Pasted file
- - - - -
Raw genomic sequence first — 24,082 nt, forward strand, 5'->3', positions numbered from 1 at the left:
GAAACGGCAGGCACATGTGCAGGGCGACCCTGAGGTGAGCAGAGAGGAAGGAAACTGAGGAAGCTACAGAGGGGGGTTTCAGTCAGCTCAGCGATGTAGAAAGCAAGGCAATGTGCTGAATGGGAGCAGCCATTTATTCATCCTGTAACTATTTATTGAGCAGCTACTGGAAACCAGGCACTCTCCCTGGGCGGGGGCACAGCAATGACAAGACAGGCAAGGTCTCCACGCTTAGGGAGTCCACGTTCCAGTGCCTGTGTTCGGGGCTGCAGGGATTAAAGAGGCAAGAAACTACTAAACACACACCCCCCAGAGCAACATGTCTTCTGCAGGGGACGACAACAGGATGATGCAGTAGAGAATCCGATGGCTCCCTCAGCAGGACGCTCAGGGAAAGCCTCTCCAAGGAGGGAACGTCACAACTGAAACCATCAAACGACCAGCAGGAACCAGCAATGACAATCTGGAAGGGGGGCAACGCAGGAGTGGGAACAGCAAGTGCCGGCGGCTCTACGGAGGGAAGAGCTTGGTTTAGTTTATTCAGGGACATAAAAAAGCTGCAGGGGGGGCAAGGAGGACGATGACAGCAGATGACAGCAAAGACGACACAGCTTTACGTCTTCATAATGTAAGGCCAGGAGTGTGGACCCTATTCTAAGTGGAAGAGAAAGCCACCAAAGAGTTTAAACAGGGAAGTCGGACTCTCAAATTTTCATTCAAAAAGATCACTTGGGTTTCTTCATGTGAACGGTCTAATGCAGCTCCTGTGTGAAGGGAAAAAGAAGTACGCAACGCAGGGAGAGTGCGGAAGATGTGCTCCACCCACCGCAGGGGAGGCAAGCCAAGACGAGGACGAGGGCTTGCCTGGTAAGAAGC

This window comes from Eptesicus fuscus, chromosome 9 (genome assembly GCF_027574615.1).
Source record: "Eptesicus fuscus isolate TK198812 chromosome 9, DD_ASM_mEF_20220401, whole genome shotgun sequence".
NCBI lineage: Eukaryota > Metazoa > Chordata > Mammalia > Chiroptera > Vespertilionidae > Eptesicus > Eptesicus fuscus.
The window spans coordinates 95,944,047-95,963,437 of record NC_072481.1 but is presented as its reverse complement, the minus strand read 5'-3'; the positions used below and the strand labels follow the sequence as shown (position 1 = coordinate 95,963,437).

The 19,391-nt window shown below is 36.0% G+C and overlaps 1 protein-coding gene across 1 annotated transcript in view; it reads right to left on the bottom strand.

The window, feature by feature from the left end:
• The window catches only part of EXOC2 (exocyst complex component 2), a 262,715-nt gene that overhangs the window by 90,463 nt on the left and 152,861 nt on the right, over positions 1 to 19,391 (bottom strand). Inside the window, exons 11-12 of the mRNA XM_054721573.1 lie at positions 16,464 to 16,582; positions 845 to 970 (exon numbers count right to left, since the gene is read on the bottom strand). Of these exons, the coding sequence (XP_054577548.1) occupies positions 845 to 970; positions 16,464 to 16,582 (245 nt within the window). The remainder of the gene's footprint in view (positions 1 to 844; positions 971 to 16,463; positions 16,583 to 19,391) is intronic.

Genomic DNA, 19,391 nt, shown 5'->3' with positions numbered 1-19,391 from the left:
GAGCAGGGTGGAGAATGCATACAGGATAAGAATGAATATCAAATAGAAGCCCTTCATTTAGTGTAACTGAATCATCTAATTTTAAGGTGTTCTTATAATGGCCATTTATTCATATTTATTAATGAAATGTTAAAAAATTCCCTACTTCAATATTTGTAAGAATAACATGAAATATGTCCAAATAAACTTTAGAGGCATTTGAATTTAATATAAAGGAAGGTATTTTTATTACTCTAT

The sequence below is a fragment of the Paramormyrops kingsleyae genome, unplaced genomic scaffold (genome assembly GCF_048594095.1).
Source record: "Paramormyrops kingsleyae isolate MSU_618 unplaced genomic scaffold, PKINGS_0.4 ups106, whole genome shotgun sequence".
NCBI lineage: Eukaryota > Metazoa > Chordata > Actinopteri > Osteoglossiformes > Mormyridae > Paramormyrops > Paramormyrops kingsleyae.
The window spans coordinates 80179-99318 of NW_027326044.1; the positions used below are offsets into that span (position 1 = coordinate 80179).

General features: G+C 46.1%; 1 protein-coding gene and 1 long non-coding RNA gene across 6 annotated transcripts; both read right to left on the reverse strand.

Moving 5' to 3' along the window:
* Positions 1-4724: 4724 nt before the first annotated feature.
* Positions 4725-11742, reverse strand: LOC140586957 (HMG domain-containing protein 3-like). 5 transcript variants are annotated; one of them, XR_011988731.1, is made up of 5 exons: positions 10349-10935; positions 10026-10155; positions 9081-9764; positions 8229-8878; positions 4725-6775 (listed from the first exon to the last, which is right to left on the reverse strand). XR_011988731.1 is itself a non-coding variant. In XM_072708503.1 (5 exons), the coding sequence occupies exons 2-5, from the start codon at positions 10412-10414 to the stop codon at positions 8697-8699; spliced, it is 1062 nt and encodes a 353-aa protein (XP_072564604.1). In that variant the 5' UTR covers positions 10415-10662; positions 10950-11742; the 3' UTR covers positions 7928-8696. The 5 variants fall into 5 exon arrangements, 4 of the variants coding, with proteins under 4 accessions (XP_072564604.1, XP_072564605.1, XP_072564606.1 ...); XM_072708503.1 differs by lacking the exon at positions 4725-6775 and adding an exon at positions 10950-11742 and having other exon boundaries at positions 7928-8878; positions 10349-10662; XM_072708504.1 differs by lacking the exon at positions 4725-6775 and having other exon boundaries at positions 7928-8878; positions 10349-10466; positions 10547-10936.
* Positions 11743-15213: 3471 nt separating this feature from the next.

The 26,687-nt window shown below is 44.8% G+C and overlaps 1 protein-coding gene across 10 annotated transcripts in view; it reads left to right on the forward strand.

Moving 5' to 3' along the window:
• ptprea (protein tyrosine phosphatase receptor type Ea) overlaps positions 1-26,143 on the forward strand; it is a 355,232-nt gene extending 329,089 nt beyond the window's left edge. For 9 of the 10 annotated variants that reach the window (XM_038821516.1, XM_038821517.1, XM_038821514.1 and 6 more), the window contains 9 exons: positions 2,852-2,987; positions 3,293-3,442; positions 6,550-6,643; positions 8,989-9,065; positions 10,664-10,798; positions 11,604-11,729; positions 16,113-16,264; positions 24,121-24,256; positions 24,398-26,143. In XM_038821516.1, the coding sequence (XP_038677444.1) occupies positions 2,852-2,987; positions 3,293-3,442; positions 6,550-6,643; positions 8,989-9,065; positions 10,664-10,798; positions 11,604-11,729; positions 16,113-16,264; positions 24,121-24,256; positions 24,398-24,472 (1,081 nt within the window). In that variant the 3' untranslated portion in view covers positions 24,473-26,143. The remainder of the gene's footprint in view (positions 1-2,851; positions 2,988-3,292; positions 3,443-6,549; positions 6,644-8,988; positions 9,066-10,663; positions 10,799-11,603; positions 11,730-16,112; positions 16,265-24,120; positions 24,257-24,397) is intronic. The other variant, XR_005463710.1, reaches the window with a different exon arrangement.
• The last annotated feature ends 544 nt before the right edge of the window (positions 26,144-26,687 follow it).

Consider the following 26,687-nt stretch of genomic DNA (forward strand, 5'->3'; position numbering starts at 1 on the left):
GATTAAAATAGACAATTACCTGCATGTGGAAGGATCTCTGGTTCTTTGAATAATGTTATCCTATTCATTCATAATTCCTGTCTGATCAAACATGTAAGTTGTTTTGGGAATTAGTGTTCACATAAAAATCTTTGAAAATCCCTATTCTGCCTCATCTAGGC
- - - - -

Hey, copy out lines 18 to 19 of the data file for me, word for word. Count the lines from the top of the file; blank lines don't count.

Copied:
* Positions 1-4724: 4724 nt before the first annotated feature.
* Positions 4725-11742, reverse strand: LOC140586957 (HMG domain-containing protein 3-like). 5 transcript variants are annotated; one of them, XR_011988731.1, is made up of 5 exons: positions 10349-10935; positions 10026-10155; positions 9081-9764; positions 8229-8878; positions 4725-6775 (listed from the first exon to the last, which is right to left on the reverse strand). XR_011988731.1 is itself a non-coding variant. In XM_072708503.1 (5 exons), the coding sequence occupies exons 2-5, from the start codon at positions 10412-10414 to the stop codon at positions 8697-8699; spliced, it is 1062 nt and encodes a 353-aa protein (XP_072564604.1). In that variant the 5' UTR covers positions 10415-10662; positions 10950-11742; the 3' UTR covers positions 7928-8696. The 5 variants fall into 5 exon arrangements, 4 of the variants coding, with proteins under 4 accessions (XP_072564604.1, XP_072564605.1, XP_072564606.1 ...); XM_072708503.1 differs by lacking the exon at positions 4725-6775 and adding an exon at positions 10950-11742 and having other exon boundaries at positions 7928-8878; positions 10349-10662; XM_072708504.1 differs by lacking the exon at positions 4725-6775 and having other exon boundaries at positions 7928-8878; positions 10349-10466; positions 10547-10936.